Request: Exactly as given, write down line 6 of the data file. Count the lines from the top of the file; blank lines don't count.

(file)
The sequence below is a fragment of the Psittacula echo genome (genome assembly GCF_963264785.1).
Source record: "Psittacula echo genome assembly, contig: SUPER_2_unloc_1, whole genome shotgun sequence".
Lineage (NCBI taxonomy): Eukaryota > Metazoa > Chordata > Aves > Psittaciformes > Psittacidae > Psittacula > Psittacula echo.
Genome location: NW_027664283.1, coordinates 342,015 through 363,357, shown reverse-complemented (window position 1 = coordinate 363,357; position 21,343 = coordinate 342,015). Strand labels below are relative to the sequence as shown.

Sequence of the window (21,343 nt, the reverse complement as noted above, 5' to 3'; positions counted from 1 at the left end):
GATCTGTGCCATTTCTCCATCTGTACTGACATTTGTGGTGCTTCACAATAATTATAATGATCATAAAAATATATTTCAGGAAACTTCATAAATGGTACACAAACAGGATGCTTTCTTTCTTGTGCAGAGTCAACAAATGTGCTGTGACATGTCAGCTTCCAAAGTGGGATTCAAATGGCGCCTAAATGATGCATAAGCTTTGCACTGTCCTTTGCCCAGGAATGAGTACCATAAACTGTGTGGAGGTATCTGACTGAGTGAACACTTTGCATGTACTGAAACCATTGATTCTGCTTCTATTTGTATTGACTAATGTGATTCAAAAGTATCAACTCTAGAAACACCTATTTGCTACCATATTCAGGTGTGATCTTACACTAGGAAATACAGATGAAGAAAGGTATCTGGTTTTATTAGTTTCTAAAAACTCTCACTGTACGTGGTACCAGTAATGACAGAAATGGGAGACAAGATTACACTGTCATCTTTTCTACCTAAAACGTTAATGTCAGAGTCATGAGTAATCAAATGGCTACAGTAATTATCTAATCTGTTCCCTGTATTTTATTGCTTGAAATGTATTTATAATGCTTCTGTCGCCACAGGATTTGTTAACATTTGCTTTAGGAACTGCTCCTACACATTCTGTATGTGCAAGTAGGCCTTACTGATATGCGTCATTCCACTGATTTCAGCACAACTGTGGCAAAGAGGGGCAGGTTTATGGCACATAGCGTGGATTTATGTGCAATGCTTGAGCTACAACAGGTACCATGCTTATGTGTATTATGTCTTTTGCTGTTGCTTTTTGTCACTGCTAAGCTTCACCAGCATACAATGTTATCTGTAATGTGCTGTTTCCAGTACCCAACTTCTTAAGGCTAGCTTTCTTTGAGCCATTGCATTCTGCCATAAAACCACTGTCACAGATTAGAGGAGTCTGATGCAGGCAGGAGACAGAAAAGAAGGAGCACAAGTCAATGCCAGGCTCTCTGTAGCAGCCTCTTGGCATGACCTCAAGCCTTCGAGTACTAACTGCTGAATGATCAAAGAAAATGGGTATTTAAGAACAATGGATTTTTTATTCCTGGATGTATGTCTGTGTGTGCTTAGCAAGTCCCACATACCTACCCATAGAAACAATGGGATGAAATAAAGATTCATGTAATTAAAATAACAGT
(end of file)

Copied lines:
GATCTGTGCCATTTCTCCATCTGTACTGACATTTGTGGTGCTTCACAATAATTATAATGATCATAAAAATATATTTCAGGAAACTTCATAAATGGTACACAAACAGGATGCTTTCTTTCTTGTGCAGAGTCAACAAATGTGCTGTGACATGTCAGCTTCCAAAGTGGGATTCAAATGGCGCCTAAATGATGCATAAGCTTTGCACTGTCCTTTGCCCAGGAATGAGTACCATAAACTGTGTGGAGGTATCTGACTGAGTGAACACTTTGCATGTACTGAAACCATTGATTCTGCTTCTATTTGTATTGACTAATGTGATTCAAAAGTATCAACTCTAGAAACACCTATTTGCTACCATATTCAGGTGTGATCTTACACTAGGAAATACAGATGAAGAAAGGTATCTGGTTTTATTAGTTTCTAAAAACTCTCACTGTACGTGGTACCAGTAATGACAGAAATGGGAGACAAGATTACACTGTCATCTTTTCTACCTAAAACGTTAATGTCAGAGTCATGAGTAATCAAATGGCTACAGTAATTATCTAATCTGTTCCCTGTATTTTATTGCTTGAAATGTATTTATAATGCTTCTGTCGCCACAGGATTTGTTAACATTTGCTTTAGGAACTGCTCCTACACATTCTGTATGTGCAAGTAGGCCTTACTGATATGCGTCATTCCACTGATTTCAGCACAACTGTGGCAAAGAGGGGCAGGTTTATGGCACATAGCGTGGATTTATGTGCAATGCTTGAGCTACAACAGGTACCATGCTTATGTGTATTATGTCTTTTGCTGTTGCTTTTTGTCACTGCTAAGCTTCACCAGCATACAATGTTATCTGTAATGTGCTGTTTCCAGTACCCAACTTCTTAAGGCTAGCTTTCTTTGAGCCATTGCATTCTGCCATAAAACCACTGTCACAGATTAGAGGAGTCTGATGCAGGCAGGAGACAGAAAAGAAGGAGCACAAGTCAATGCCAGGCTCTCTGTAGCAGCCTCTTGGCATGACCTCAAGCCTTCGAGTACTAACTGCTGAATGATCAAAGAAAATGGGTATTTAAGAACAATGGATTTTTTATTCCTGGATGTATGTCTGTGTGTGCTTAGCAAGTCCCACATACCTACCCATAGAAACAATGGGATGAAATAAAGATTCATGTAATTAAAATAACAGT